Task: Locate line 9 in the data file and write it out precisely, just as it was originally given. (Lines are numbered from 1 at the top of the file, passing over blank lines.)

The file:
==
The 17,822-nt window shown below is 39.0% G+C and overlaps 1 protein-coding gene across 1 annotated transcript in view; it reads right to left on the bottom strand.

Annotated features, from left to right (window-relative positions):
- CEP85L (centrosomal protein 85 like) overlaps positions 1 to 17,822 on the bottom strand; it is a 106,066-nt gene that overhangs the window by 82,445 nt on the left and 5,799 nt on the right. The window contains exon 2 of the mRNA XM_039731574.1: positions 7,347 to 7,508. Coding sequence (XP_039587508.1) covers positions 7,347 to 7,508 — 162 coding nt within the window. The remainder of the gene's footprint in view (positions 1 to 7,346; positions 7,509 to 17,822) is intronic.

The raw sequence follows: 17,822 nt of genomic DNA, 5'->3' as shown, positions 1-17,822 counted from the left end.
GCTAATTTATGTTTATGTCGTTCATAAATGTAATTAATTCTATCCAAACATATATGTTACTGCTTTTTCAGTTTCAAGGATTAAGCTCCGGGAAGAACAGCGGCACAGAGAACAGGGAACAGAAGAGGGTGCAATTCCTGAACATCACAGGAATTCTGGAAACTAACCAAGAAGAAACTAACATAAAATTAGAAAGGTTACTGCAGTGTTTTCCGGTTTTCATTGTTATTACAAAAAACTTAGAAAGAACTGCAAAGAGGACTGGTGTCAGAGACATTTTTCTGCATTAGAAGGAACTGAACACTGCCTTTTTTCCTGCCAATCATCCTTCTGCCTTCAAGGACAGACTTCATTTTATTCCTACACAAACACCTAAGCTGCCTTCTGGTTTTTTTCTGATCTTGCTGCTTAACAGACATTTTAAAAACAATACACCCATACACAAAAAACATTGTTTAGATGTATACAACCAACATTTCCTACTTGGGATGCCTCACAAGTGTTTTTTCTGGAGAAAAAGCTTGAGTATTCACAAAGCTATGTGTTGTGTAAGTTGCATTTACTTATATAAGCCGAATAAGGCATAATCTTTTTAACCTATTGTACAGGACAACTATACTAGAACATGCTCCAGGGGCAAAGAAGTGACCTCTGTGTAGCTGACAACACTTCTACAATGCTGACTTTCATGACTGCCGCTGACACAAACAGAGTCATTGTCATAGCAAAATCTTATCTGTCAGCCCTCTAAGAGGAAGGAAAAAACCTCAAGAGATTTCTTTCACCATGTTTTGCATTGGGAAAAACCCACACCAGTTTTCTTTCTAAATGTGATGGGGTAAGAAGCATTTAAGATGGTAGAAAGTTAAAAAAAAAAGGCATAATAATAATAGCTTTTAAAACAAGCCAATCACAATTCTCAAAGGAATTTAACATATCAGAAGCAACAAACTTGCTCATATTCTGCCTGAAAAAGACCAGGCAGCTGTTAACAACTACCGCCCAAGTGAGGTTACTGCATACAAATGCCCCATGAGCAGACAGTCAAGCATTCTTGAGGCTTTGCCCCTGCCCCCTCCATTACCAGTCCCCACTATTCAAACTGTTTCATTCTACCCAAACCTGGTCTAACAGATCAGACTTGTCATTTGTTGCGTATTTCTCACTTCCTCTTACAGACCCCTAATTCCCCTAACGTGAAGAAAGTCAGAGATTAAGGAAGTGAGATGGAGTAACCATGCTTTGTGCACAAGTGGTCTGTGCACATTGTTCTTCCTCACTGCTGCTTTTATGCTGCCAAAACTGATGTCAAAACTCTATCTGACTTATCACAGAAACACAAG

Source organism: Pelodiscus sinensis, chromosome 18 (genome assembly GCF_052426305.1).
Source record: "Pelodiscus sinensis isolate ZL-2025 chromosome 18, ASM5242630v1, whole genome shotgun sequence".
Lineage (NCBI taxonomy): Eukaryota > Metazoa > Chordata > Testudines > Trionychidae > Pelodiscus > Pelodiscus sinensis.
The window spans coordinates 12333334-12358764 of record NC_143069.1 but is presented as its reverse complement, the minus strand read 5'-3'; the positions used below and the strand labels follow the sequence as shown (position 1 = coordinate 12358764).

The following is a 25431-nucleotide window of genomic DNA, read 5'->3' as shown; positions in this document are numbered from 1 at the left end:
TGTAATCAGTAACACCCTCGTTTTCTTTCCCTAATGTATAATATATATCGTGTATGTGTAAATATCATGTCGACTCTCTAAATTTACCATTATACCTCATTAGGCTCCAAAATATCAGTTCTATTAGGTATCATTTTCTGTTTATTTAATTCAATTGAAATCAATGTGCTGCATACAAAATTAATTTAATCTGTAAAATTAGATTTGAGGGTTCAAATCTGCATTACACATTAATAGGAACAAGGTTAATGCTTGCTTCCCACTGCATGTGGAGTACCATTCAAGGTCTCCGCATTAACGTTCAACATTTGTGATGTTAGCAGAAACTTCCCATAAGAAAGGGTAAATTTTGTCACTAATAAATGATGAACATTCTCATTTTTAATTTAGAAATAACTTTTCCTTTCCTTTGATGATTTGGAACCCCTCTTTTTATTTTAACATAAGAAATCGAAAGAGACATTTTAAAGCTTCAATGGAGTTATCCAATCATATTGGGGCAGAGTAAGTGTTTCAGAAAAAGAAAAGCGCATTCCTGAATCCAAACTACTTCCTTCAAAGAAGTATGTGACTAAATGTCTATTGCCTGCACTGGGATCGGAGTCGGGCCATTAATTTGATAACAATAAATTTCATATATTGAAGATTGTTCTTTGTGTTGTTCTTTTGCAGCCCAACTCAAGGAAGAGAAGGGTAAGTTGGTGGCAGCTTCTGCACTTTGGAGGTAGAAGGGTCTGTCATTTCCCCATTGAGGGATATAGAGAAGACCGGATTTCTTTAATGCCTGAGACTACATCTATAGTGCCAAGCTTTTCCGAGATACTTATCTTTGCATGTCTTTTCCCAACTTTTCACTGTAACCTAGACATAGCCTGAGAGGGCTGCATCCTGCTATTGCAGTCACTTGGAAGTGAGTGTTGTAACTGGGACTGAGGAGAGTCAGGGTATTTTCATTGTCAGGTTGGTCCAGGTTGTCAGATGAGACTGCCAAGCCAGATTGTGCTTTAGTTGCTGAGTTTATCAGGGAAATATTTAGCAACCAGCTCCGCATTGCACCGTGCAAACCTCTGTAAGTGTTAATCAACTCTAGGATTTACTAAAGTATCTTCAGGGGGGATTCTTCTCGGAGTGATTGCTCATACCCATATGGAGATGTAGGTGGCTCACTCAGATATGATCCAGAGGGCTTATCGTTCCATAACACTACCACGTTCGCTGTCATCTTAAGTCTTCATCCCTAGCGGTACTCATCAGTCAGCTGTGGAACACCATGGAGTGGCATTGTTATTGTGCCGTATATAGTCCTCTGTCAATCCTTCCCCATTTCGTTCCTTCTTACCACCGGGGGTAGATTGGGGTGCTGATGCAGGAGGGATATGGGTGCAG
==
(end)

The window spans coordinates 12333334-12358764 of record NC_143069.1 but is presented as its reverse complement, the minus strand read 5'-3'; the positions used below and the strand labels follow the sequence as shown (position 1 = coordinate 12358764).